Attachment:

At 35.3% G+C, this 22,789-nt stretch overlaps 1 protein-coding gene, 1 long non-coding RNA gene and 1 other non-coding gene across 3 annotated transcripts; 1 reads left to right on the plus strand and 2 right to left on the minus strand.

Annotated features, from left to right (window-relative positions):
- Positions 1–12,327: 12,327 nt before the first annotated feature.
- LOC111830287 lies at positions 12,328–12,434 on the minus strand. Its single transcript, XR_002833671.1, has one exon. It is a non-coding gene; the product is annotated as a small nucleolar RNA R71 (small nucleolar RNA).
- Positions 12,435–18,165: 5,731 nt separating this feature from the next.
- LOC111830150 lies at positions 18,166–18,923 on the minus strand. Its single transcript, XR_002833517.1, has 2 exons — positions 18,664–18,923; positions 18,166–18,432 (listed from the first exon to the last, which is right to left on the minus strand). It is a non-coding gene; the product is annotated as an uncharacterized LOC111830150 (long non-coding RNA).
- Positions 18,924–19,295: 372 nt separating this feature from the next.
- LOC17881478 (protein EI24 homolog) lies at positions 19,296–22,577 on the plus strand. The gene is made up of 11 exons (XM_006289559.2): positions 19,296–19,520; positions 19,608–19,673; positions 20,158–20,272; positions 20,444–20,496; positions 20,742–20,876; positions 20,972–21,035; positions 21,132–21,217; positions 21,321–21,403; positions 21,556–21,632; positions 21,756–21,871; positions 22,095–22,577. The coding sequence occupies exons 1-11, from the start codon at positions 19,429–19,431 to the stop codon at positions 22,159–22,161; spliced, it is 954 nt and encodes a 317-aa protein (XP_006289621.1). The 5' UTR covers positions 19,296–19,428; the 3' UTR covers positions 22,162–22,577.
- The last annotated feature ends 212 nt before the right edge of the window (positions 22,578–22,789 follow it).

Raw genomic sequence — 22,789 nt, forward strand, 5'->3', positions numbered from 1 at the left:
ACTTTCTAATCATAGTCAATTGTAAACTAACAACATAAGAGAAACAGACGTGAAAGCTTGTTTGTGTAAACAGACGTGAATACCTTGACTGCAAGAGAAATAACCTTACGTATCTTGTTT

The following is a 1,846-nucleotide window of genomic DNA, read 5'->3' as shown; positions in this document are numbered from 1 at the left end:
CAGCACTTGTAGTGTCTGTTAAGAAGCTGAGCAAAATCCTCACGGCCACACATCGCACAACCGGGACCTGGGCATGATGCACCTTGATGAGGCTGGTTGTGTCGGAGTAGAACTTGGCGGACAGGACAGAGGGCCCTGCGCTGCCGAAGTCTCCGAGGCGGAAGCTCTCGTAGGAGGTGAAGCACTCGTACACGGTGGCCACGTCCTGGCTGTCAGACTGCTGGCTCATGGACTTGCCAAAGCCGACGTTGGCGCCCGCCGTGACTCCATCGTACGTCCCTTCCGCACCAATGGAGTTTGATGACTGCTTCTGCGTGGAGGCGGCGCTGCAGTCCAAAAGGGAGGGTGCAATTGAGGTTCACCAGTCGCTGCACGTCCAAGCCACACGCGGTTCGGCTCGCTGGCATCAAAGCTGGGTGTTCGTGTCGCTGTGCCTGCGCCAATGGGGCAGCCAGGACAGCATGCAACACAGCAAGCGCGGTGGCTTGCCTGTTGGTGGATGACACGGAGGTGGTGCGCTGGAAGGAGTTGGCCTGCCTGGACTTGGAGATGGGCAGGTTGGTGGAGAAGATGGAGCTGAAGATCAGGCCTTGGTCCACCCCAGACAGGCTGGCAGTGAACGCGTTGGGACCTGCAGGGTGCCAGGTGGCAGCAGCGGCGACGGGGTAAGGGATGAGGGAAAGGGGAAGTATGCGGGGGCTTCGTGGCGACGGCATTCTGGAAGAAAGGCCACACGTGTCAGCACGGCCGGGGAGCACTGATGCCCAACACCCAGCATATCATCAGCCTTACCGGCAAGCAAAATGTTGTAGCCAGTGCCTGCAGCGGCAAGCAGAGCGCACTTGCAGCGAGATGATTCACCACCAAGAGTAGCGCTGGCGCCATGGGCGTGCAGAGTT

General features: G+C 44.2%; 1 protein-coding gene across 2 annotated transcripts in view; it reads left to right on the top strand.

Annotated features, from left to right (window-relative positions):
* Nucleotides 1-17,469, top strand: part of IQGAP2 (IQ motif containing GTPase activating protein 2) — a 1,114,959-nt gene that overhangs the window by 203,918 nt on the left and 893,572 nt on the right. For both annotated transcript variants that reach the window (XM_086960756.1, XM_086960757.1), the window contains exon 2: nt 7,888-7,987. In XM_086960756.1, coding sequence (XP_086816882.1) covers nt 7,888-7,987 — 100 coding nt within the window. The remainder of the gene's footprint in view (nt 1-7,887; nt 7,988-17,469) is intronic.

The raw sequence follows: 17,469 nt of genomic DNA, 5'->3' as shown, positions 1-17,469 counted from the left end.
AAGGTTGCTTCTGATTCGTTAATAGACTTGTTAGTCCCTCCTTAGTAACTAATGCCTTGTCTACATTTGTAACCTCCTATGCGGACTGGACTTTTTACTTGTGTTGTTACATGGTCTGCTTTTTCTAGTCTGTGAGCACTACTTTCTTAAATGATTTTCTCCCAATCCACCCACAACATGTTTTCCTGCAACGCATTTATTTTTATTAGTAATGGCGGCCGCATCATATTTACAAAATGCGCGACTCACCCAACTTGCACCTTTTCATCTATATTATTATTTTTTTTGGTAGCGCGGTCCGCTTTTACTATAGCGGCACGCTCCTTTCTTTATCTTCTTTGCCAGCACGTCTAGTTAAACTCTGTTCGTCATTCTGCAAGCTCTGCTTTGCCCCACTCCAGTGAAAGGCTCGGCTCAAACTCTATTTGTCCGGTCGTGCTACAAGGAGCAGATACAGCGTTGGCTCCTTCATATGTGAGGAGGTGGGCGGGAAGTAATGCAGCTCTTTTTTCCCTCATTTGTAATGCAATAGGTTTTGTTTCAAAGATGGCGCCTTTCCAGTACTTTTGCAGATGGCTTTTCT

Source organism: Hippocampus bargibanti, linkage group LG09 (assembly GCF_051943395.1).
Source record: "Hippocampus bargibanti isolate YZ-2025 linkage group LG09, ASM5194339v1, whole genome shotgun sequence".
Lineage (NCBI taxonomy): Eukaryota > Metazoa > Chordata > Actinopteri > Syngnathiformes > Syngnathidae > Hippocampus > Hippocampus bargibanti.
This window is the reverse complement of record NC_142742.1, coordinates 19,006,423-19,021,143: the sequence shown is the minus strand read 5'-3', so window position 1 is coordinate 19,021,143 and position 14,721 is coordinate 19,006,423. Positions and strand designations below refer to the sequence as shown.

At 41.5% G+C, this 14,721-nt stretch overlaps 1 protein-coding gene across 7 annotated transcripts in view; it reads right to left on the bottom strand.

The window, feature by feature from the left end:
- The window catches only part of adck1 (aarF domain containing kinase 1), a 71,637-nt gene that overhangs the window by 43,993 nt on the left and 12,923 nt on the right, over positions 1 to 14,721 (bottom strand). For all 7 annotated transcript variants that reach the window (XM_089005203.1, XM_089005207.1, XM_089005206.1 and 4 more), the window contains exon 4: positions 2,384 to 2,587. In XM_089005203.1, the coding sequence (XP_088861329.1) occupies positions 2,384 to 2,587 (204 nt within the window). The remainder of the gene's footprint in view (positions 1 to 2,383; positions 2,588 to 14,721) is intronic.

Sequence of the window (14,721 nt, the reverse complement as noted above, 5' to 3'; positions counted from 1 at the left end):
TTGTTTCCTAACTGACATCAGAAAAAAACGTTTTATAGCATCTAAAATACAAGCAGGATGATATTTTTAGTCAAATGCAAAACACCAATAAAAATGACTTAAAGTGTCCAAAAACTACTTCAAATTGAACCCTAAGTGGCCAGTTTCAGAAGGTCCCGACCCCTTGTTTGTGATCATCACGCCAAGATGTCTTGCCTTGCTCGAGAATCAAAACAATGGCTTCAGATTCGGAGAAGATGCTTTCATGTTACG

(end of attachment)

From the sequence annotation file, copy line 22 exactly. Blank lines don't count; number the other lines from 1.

This window is the reverse complement of record NC_142742.1, coordinates 19,006,423-19,021,143: the sequence shown is the minus strand read 5'-3', so window position 1 is coordinate 19,021,143 and position 14,721 is coordinate 19,006,423. Positions and strand designations below refer to the sequence as shown.